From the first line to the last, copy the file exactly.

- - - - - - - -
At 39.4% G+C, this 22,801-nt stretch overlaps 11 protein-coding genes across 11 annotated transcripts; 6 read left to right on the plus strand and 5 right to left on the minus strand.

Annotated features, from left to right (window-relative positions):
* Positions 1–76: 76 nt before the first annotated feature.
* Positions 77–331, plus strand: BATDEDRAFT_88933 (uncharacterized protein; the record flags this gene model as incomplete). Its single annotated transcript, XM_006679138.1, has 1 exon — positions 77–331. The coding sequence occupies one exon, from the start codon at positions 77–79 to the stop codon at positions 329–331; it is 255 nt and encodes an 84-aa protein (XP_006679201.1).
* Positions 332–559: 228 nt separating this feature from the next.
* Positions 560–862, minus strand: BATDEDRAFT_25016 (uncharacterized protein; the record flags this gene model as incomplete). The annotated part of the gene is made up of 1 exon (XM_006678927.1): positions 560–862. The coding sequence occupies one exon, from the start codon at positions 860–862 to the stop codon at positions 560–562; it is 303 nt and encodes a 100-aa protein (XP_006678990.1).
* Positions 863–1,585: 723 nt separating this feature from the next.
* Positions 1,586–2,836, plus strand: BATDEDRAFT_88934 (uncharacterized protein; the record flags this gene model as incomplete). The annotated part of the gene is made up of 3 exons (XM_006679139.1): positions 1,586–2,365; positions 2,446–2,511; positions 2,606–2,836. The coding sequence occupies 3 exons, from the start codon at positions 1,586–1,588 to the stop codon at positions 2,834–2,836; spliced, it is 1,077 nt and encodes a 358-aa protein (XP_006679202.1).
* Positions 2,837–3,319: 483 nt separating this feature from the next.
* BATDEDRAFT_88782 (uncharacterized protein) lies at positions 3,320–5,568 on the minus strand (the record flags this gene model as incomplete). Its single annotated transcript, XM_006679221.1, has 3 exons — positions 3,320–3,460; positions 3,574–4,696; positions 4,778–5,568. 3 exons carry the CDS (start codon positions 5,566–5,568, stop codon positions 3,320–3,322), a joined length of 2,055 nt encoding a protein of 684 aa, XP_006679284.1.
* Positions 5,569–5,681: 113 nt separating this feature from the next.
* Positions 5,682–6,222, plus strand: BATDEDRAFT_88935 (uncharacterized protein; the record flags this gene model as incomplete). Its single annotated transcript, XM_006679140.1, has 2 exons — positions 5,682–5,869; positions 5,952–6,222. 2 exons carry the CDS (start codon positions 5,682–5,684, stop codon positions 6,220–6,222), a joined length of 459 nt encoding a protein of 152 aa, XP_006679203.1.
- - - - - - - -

At 39.4% G+C, this 22,801-nt stretch overlaps 11 protein-coding genes across 11 annotated transcripts; 6 read left to right on the plus strand and 5 right to left on the minus strand.

Annotated features, from left to right (window-relative positions):
* Positions 1–76: 76 nt before the first annotated feature.
* Positions 77–331, plus strand: BATDEDRAFT_88933 (uncharacterized protein; the record flags this gene model as incomplete). Its single annotated transcript, XM_006679138.1, has 1 exon — positions 77–331. The coding sequence occupies one exon, from the start codon at positions 77–79 to the stop codon at positions 329–331; it is 255 nt and encodes an 84-aa protein (XP_006679201.1).
* Positions 332–559: 228 nt separating this feature from the next.
* Positions 560–862, minus strand: BATDEDRAFT_25016 (uncharacterized protein; the record flags this gene model as incomplete). The annotated part of the gene is made up of 1 exon (XM_006678927.1): positions 560–862. The coding sequence occupies one exon, from the start codon at positions 860–862 to the stop codon at positions 560–562; it is 303 nt and encodes a 100-aa protein (XP_006678990.1).
* Positions 863–1,585: 723 nt separating this feature from the next.
* Positions 1,586–2,836, plus strand: BATDEDRAFT_88934 (uncharacterized protein; the record flags this gene model as incomplete). The annotated part of the gene is made up of 3 exons (XM_006679139.1): positions 1,586–2,365; positions 2,446–2,511; positions 2,606–2,836. The coding sequence occupies 3 exons, from the start codon at positions 1,586–1,588 to the stop codon at positions 2,834–2,836; spliced, it is 1,077 nt and encodes a 358-aa protein (XP_006679202.1).
* Positions 2,837–3,319: 483 nt separating this feature from the next.
* BATDEDRAFT_88782 (uncharacterized protein) lies at positions 3,320–5,568 on the minus strand (the record flags this gene model as incomplete). Its single annotated transcript, XM_006679221.1, has 3 exons — positions 3,320–3,460; positions 3,574–4,696; positions 4,778–5,568. 3 exons carry the CDS (start codon positions 5,566–5,568, stop codon positions 3,320–3,322), a joined length of 2,055 nt encoding a protein of 684 aa, XP_006679284.1.
* Positions 5,569–5,681: 113 nt separating this feature from the next.
* Positions 5,682–6,222, plus strand: BATDEDRAFT_88935 (uncharacterized protein; the record flags this gene model as incomplete). Its single annotated transcript, XM_006679140.1, has 2 exons — positions 5,682–5,869; positions 5,952–6,222. 2 exons carry the CDS (start codon positions 5,682–5,684, stop codon positions 6,220–6,222), a joined length of 459 nt encoding a protein of 152 aa, XP_006679203.1.